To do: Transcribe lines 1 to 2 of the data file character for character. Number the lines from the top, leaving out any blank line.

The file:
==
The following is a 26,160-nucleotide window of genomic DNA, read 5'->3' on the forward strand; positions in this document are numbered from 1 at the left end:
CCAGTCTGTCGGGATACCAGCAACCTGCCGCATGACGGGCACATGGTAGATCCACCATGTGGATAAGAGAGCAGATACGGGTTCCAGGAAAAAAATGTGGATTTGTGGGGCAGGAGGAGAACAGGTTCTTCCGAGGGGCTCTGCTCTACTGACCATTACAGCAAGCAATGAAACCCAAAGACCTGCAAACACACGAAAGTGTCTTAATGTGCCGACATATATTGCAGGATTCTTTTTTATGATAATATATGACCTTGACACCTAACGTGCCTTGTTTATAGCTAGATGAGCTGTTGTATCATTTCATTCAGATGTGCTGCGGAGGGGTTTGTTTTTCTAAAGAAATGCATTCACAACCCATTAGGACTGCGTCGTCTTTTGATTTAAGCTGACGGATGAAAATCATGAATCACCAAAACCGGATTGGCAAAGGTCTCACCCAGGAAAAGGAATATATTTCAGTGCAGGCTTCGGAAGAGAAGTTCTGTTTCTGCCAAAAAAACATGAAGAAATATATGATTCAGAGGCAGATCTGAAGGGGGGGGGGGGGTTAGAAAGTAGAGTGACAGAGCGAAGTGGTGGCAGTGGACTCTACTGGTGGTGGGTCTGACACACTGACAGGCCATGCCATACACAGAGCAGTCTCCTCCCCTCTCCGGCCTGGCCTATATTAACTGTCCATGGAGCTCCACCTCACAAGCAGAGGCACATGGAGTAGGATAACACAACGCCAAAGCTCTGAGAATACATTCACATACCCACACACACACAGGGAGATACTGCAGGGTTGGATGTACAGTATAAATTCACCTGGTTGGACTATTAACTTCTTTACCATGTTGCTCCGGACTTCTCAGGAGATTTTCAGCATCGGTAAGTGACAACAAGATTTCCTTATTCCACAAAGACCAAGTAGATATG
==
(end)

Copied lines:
The following is a 26,160-nucleotide window of genomic DNA, read 5'->3' on the forward strand; positions in this document are numbered from 1 at the left end:
CCAGTCTGTCGGGATACCAGCAACCTGCCGCATGACGGGCACATGGTAGATCCACCATGTGGATAAGAGAGCAGATACGGGTTCCAGGAAAAAAATGTGGATTTGTGGGGCAGGAGGAGAACAGGTTCTTCCGAGGGGCTCTGCTCTACTGACCATTACAGCAAGCAATGAAACCCAAAGACCTGCAAACACACGAAAGTGTCTTAATGTGCCGACATATATTGCAGGATTCTTTTTTATGATAATATATGACCTTGACACCTAACGTGCCTTGTTTATAGCTAGATGAGCTGTTGTATCATTTCATTCAGATGTGCTGCGGAGGGGTTTGTTTTTCTAAAGAAATGCATTCACAACCCATTAGGACTGCGTCGTCTTTTGATTTAAGCTGACGGATGAAAATCATGAATCACCAAAACCGGATTGGCAAAGGTCTCACCCAGGAAAAGGAATATATTTCAGTGCAGGCTTCGGAAGAGAAGTTCTGTTTCTGCCAAAAAAACATGAAGAAATATATGATTCAGAGGCAGATCTGAAGGGGGGGGGGGGGTTAGAAAGTAGAGTGACAGAGCGAAGTGGTGGCAGTGGACTCTACTGGTGGTGGGTCTGACACACTGACAGGCCATGCCATACACAGAGCAGTCTCCTCCCCTCTCCGGCCTGGCCTATATTAACTGTCCATGGAGCTCCACCTCACAAGCAGAGGCACATGGAGTAGGATAACACAACGCCAAAGCTCTGAGAATACATTCACATACCCACACACACACAGGGAGATACTGCAGGGTTGGATGTACAGTATAAATTCACCTGGTTGGACTATTAACTTCTTTACCATGTTGCTCCGGACTTCTCAGGAGATTTTCAGCATCGGTAAGTGACAACAAGATTTCCTTATTCCACAAAGACCAAGTAGATATG